Friday, December 6

Corvette Repurposes Brake Parts in Suspension


The following is excerpted from a post on Jalopnik. The entire post can be read by clicking on this sentence.

WARREN, Mich. – Looking at a cutaway of the new 2020 Chevrolet Corvette shows us a lot about how engineers packaged many of the components, and one item that stands out is an aluminum block in the middle of the front crossmember. At first glance, it appears to be an ABS module, but all is not as it seems.

Upon further examination, we find that the ABS block is much higher up in the car closer to the cabin, and our module below is actually there to control the front axle lift system.

This is a pretty interesting piece of technology that raises the front axle so it can cross speed bumps, curbs, steep grades and more. It’s a first for the Corvette. And what’s really neat is that it’s linked to GPS so in many cases the lift happens automatically.

Although the module is not used for the brakes in this application, it does have some roots in braking systems. Corvette engineers explored multiple options for implementing front axle lift and decided that hydraulic was the way to go. Instead of sourcing new pumps or replicating what their competitors use they decided to use a block similar to what is used on ABS systems for some cars and just re-purpose it.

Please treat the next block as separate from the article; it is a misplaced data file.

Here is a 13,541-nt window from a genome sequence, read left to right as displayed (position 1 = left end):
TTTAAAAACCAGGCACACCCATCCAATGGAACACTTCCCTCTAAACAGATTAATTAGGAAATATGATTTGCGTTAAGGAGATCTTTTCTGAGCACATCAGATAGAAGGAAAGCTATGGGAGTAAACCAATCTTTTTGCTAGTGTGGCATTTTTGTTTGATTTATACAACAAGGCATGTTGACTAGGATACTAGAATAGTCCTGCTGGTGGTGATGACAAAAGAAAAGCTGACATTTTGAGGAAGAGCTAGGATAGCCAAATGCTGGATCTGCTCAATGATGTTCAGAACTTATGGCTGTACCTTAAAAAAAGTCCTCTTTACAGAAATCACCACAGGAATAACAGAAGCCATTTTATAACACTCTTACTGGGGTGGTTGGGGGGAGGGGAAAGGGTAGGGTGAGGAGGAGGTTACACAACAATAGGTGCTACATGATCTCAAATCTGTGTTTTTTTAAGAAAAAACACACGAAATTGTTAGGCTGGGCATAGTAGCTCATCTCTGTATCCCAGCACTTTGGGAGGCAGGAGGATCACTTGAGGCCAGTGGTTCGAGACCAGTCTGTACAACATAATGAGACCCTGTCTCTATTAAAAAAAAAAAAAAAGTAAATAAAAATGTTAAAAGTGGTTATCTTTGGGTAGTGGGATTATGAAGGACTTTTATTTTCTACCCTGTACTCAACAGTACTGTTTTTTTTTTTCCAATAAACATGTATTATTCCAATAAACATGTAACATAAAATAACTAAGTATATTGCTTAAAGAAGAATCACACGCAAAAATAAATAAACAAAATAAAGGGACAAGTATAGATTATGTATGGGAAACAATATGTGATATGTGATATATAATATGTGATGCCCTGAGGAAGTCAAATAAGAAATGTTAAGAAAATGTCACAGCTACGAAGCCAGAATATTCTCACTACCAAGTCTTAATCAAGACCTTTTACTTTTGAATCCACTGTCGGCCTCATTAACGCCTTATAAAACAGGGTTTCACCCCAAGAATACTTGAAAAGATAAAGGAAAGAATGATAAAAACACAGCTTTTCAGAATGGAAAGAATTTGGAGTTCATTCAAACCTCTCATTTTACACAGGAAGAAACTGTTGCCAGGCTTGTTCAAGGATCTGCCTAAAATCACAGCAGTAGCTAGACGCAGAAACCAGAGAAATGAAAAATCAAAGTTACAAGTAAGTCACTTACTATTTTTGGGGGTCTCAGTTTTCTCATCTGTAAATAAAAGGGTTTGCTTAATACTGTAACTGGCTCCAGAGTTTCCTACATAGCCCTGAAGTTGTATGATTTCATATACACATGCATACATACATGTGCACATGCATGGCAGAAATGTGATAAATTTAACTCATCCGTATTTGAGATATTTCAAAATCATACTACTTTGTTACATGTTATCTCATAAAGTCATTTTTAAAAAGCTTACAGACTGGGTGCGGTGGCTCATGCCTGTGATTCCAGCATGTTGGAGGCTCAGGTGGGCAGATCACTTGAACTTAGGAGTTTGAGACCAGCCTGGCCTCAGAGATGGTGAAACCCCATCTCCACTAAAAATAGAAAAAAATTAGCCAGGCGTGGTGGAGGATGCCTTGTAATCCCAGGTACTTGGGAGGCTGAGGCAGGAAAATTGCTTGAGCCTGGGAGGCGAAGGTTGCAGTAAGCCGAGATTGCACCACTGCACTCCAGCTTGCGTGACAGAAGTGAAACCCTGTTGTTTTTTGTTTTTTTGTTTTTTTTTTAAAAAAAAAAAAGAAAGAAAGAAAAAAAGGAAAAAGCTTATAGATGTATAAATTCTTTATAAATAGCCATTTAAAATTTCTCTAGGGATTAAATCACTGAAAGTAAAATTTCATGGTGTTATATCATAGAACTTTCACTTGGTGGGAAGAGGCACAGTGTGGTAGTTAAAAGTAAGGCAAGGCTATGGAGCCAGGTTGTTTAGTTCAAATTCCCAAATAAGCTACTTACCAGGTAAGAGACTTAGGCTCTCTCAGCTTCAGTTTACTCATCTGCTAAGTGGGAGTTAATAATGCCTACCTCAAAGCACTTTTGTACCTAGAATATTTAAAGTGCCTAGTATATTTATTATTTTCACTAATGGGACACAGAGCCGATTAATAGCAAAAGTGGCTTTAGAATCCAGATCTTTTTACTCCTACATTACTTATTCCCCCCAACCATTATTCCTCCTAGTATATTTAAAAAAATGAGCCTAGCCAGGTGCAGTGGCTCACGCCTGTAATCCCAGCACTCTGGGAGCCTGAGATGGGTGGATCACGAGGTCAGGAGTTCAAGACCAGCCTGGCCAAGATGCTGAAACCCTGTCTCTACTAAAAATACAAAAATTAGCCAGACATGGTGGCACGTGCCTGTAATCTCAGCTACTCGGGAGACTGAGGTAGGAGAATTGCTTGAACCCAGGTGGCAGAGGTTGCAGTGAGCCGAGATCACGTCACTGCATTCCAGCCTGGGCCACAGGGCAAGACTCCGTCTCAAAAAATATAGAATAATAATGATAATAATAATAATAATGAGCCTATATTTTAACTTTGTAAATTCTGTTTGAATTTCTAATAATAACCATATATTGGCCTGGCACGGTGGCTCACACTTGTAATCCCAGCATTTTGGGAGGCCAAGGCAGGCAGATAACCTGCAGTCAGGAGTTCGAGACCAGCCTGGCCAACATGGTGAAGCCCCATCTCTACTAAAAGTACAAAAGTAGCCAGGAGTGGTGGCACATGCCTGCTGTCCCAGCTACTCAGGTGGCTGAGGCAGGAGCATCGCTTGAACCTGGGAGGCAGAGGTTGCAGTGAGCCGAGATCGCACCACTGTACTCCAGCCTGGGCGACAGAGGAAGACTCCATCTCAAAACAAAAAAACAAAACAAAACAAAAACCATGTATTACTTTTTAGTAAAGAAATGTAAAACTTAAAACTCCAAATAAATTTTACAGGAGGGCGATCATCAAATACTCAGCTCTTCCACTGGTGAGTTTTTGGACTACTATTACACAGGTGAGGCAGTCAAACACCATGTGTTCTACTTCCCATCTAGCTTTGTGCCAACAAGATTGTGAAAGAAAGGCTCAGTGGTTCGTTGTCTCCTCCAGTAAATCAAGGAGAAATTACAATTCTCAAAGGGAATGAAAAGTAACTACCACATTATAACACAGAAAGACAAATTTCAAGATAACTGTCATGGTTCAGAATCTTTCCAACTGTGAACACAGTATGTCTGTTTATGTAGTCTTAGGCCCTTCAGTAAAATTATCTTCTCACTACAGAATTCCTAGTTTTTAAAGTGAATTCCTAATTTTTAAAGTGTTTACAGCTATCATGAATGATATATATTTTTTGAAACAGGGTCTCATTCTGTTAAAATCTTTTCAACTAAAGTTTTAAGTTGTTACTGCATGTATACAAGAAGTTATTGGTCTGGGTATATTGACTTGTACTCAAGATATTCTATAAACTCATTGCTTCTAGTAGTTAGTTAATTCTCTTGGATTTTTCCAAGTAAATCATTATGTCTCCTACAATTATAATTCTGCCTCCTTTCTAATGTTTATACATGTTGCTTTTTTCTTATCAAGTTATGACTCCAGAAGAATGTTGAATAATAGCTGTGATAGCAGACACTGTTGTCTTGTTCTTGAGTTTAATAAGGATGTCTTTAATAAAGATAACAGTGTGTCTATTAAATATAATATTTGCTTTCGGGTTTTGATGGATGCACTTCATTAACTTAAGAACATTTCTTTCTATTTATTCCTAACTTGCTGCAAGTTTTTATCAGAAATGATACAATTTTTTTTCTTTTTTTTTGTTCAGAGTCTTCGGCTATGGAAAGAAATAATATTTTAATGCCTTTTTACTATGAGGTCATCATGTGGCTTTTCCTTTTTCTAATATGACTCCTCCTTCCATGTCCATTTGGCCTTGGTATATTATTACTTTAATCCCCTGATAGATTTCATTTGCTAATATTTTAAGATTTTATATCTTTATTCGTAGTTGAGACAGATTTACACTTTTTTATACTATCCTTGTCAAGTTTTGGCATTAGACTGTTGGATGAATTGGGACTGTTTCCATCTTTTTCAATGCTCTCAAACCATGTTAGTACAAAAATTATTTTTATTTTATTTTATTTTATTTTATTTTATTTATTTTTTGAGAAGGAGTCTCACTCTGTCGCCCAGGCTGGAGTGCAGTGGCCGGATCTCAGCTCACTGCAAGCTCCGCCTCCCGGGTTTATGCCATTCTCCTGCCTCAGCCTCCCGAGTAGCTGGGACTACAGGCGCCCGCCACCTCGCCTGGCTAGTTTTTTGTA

The motor inside the block is supplied by BWI and is a very common unit that is found in a variety of ABS modules around the world. A quick search shows that the motor is very popular for vehicles in Asia where BWI appears to have a large market. The body and connector for the electronics also appear to be common as shown in the BWI ABS unit illustration above.

This type of parts sharing likely further reduced costs and gives us an idea of just one of the areas that GM was able to find clever solutions to keep overall costs down.

While Chevrolet would not confirm which exact vehicles share that motor, we were able to find used parts that appeared to match from a wide variety of vehicles that ranged from stuff like the VPG MV-1 to the Lifan X60 crossover.

While some may balk at the idea of re-purposing such a part for a sports car, the idea here is actually pretty revolutionary as it reduces costs and provides for a mass-market compment to be used in a new way. This reduces the costs of manufacturing and should reduce replacement costs down the road.

To read the rest of the post, click on this sentence.

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The Brake Report

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